My first car, for example, was a hand-me-down Toyota of some sort from my mother. I don’t recall the specific model, but I definitely remember getting into a fender bender within the first week of having it. She had forgotten to get the brakes fixed … isn’t that a fun story?

Jimmy Fallon recently asked his “Tonight Show” audience on Twitter to share their own worst car experiences. Some of them make my brake fiasco look like cakewalk (or cakedrive, in this case). Either way, these responses might make us all feel a little less alone. Or at the very least, give us a chuckle.

Here are 22 responses with the most horsepower:

Keep Reading Show less
Joy

Man uses TikTok to offer 'dinner with dad' to any kid that needs one, even adult ones

Summer Clayton is the father of 2.4 million kids and he couldn’t be more proud.

Come for the food, stay for the wholesomeness.

Summer Clayton is the father of 2.4 million kids and he couldn’t be more proud. His TikTok channel is dedicated to giving people intimate conversations they might long to have with their own father, but can’t. The most popular is his “Dinner With Dad” segment.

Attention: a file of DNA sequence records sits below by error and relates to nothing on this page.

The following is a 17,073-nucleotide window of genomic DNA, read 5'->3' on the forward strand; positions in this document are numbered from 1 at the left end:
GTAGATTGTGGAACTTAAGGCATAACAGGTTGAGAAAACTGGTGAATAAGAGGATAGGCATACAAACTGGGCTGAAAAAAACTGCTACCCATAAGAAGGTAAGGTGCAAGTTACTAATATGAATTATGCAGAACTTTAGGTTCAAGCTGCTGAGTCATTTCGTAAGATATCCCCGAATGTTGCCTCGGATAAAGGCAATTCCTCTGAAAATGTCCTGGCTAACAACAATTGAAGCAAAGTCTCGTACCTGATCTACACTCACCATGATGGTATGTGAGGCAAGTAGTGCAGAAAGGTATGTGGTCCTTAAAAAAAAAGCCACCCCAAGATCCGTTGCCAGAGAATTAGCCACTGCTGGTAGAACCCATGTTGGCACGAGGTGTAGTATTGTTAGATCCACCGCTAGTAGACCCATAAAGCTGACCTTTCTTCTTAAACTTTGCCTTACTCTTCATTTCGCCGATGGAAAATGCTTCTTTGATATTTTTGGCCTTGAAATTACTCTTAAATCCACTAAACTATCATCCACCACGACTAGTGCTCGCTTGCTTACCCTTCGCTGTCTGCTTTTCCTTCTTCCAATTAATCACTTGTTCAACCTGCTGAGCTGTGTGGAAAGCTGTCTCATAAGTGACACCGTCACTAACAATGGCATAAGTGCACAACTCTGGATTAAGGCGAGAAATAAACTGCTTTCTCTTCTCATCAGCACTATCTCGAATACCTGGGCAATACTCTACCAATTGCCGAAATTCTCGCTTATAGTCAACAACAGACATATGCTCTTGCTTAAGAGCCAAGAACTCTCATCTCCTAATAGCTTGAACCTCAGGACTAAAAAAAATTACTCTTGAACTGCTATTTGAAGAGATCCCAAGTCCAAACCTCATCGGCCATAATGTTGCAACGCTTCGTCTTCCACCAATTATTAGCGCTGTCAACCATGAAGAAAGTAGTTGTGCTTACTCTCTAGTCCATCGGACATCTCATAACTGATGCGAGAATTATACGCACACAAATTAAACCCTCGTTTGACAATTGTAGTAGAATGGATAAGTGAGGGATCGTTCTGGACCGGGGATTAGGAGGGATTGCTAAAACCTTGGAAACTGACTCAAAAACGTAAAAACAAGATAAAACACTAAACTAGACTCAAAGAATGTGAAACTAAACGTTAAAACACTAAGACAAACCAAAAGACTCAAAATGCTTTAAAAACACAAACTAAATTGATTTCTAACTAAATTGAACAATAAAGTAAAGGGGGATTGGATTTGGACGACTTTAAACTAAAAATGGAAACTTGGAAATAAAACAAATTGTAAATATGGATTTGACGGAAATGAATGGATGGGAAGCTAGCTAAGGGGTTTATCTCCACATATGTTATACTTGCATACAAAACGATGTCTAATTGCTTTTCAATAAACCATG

The concept is simple: Clayton, aka Dad, always sets down two plates of food. He always tells you what’s for dinner. He always blesses the food. He always checks in with how you’re doing.

I stress the stability here, because as someone who grew up with a less-than-stable relationship with their parents, it stood out immediately. I found myself breathing a sigh of relief at Clayton’s consistency. I also noticed the immediate emotional connection created just by being asked, “How was your day?” According to relationship coach and couples counselor Don Olund, these two elements—stability and connection—are fundamental cravings that children have of their parents. Perhaps we never really stop needing it from them.


Keep Reading Show less

TikTok about '80s childhood is a total Gen X flashback.

As a Gen X parent, it's weird to try to describe my childhood to my kids. We're the generation that didn't grow up with the internet or cell phones, yet are raising kids who have never known a world without them. That difference alone is enough to make our 1980s childhoods feel like a completely different planet, but there are other differences too that often get overlooked.

How do you explain the transition from the brown and orange aesthetic of the '70s to the dusty rose and forest green carpeting of the '80s if you didn't experience it? When I tell my kids there were smoking sections in restaurants and airplanes and ashtrays everywhere, they look horrified (and rightfully so—what were we thinking?!). The fact that we went places with our friends with no quick way to get ahold of our parents? Unbelievable.

One day I described the process of listening to the radio, waiting for my favorite song to come on so I could record it on my tape recorder, and how mad I would get when the deejay talked through the intro of the song until the lyrics started. My Spotify-spoiled kids didn't even understand half of the words I said.

And '80s hair? With the feathered bangs and the terrible perms and the crunchy hair spray? What, why and how?

Keep Reading Show less